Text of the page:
- Since the introduction of the camera car in 2011, HBC had issued approximately 6,000 PCNs as a result of the camera car enforcement.
- The Committee was informed that the camera car visited each school one out of every nine days.
Sara Harrington from Middlesbrough Borough Council highlighted the following points relating to the camera car used by MBC:
- It was noted that similar to HBC, the decision to purchase a camera car was influenced by the difficulties around enforcing by traditional methods.
- Due to being moved away from schools, motorists were now being displaced further away which resulted in more requests for waiting restrictions to be placed in residential areas which were not introduced due to the lack of resources.
- There had been a reduction in PCNs due to increased compliance however; this had a negative impact on residents due to displacement of cars.
- It was highlighted that before introducing the camera car, a thorough review was carried out by MBC which involved reviewing TROs, it was heard that the number of traffic signs increased as a result of the review.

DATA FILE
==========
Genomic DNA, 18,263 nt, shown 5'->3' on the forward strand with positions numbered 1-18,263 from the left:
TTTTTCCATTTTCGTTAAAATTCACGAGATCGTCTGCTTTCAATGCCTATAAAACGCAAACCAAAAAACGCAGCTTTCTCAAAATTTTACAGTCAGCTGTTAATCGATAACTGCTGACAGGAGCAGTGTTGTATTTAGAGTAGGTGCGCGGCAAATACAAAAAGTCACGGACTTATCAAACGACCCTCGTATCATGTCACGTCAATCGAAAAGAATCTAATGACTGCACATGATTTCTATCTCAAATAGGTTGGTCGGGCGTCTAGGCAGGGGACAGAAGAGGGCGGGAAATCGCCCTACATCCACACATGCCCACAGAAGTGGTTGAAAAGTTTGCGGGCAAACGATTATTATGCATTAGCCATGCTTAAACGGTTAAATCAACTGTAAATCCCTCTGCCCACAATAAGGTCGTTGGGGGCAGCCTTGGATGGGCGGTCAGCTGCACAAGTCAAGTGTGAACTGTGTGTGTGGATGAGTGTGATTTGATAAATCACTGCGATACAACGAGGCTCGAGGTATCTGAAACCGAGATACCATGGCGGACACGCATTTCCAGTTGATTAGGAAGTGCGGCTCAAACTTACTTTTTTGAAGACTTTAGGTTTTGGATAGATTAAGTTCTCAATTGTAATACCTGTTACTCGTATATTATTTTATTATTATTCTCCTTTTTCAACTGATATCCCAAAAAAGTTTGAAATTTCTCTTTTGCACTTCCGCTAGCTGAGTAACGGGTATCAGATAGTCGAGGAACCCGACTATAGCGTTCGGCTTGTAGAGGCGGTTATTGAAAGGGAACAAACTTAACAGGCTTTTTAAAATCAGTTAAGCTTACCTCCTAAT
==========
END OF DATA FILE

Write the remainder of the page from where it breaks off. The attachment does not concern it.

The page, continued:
Members raised the following points/questions:
- It was asked whether the revenue gained from the camera cars covered operating costs. In response, it was noted that as the initial recovery of the HBC camera car was paid, revenue gained did in fact cover the costs of running the car. Members heard that the purpose of the vehicle was not to generate revenue but to deal with compliance, increase safety measures and to ease complaints.
The Committee was informed that the purchase of the MBC vehicle and the initial set-up was funded through the Local Transport Plan (LTP), the annual cost of the vehicle was £8,600 for software. The number of PCNs issued from the Middlesbrough camera car in 2015 was 560 which generated an income of around £18,000. It was explained that figures were likely to change due to an increase in compliance.
- The Committee raised concerns around the number of complaints that were likely to be made due to displacement. Members were assured that although the camera car could not enforce this issue, officers were able to issue PCNs on double yellow lines as part of their duties.